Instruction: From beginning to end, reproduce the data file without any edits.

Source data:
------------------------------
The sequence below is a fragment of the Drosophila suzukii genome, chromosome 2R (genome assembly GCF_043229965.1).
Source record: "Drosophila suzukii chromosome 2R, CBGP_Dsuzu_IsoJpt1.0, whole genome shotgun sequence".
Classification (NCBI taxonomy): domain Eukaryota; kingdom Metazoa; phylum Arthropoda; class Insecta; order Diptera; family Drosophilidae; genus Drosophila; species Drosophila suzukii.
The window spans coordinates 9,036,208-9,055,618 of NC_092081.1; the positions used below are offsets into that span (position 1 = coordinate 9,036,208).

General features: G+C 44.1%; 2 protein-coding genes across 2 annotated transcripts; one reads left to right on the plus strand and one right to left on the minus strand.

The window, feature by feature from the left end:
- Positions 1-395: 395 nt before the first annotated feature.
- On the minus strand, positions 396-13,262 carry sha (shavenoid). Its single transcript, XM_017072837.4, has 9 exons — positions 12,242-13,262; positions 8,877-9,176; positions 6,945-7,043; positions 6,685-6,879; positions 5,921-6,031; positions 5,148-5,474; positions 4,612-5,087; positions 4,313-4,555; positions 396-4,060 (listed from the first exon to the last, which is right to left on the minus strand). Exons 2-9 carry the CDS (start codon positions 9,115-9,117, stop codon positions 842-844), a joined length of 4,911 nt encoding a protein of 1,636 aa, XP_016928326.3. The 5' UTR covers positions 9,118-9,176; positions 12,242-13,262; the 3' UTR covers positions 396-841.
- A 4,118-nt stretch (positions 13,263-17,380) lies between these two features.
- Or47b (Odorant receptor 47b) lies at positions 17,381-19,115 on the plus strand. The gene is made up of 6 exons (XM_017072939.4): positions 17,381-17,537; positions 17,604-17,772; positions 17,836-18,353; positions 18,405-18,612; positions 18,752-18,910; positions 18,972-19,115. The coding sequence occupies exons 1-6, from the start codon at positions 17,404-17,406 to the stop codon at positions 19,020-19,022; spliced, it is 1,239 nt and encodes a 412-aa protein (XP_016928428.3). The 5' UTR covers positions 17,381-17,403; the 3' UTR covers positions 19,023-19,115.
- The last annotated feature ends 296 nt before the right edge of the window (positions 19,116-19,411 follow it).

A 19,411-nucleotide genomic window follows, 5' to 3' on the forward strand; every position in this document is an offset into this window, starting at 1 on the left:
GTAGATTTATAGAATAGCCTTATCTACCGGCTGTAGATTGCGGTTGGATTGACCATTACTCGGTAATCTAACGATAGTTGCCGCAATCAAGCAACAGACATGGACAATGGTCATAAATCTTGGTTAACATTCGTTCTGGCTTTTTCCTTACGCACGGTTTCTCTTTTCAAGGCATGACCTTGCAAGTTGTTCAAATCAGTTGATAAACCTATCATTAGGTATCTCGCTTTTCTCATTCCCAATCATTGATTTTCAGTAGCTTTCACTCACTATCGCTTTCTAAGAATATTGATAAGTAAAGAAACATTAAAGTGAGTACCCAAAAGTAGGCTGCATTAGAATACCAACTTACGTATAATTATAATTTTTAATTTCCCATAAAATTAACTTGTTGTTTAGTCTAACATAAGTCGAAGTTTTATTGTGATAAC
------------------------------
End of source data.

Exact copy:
The sequence below is a fragment of the Drosophila suzukii genome, chromosome 2R (genome assembly GCF_043229965.1).
Source record: "Drosophila suzukii chromosome 2R, CBGP_Dsuzu_IsoJpt1.0, whole genome shotgun sequence".
Classification (NCBI taxonomy): domain Eukaryota; kingdom Metazoa; phylum Arthropoda; class Insecta; order Diptera; family Drosophilidae; genus Drosophila; species Drosophila suzukii.
The window spans coordinates 9,036,208-9,055,618 of NC_092081.1; the positions used below are offsets into that span (position 1 = coordinate 9,036,208).

General features: G+C 44.1%; 2 protein-coding genes across 2 annotated transcripts; one reads left to right on the plus strand and one right to left on the minus strand.

The window, feature by feature from the left end:
- Positions 1-395: 395 nt before the first annotated feature.
- On the minus strand, positions 396-13,262 carry sha (shavenoid). Its single transcript, XM_017072837.4, has 9 exons — positions 12,242-13,262; positions 8,877-9,176; positions 6,945-7,043; positions 6,685-6,879; positions 5,921-6,031; positions 5,148-5,474; positions 4,612-5,087; positions 4,313-4,555; positions 396-4,060 (listed from the first exon to the last, which is right to left on the minus strand). Exons 2-9 carry the CDS (start codon positions 9,115-9,117, stop codon positions 842-844), a joined length of 4,911 nt encoding a protein of 1,636 aa, XP_016928326.3. The 5' UTR covers positions 9,118-9,176; positions 12,242-13,262; the 3' UTR covers positions 396-841.
- A 4,118-nt stretch (positions 13,263-17,380) lies between these two features.
- Or47b (Odorant receptor 47b) lies at positions 17,381-19,115 on the plus strand. The gene is made up of 6 exons (XM_017072939.4): positions 17,381-17,537; positions 17,604-17,772; positions 17,836-18,353; positions 18,405-18,612; positions 18,752-18,910; positions 18,972-19,115. The coding sequence occupies exons 1-6, from the start codon at positions 17,404-17,406 to the stop codon at positions 19,020-19,022; spliced, it is 1,239 nt and encodes a 412-aa protein (XP_016928428.3). The 5' UTR covers positions 17,381-17,403; the 3' UTR covers positions 19,023-19,115.
- The last annotated feature ends 296 nt before the right edge of the window (positions 19,116-19,411 follow it).

A 19,411-nucleotide genomic window follows, 5' to 3' on the forward strand; every position in this document is an offset into this window, starting at 1 on the left:
GTAGATTTATAGAATAGCCTTATCTACCGGCTGTAGATTGCGGTTGGATTGACCATTACTCGGTAATCTAACGATAGTTGCCGCAATCAAGCAACAGACATGGACAATGGTCATAAATCTTGGTTAACATTCGTTCTGGCTTTTTCCTTACGCACGGTTTCTCTTTTCAAGGCATGACCTTGCAAGTTGTTCAAATCAGTTGATAAACCTATCATTAGGTATCTCGCTTTTCTCATTCCCAATCATTGATTTTCAGTAGCTTTCACTCACTATCGCTTTCTAAGAATATTGATAAGTAAAGAAACATTAAAGTGAGTACCCAAAAGTAGGCTGCATTAGAATACCAACTTACGTATAATTATAATTTTTAATTTCCCATAAAATTAACTTGTTGTTTAGTCTAACATAAGTCGAAGTTTTATTGTGATAAC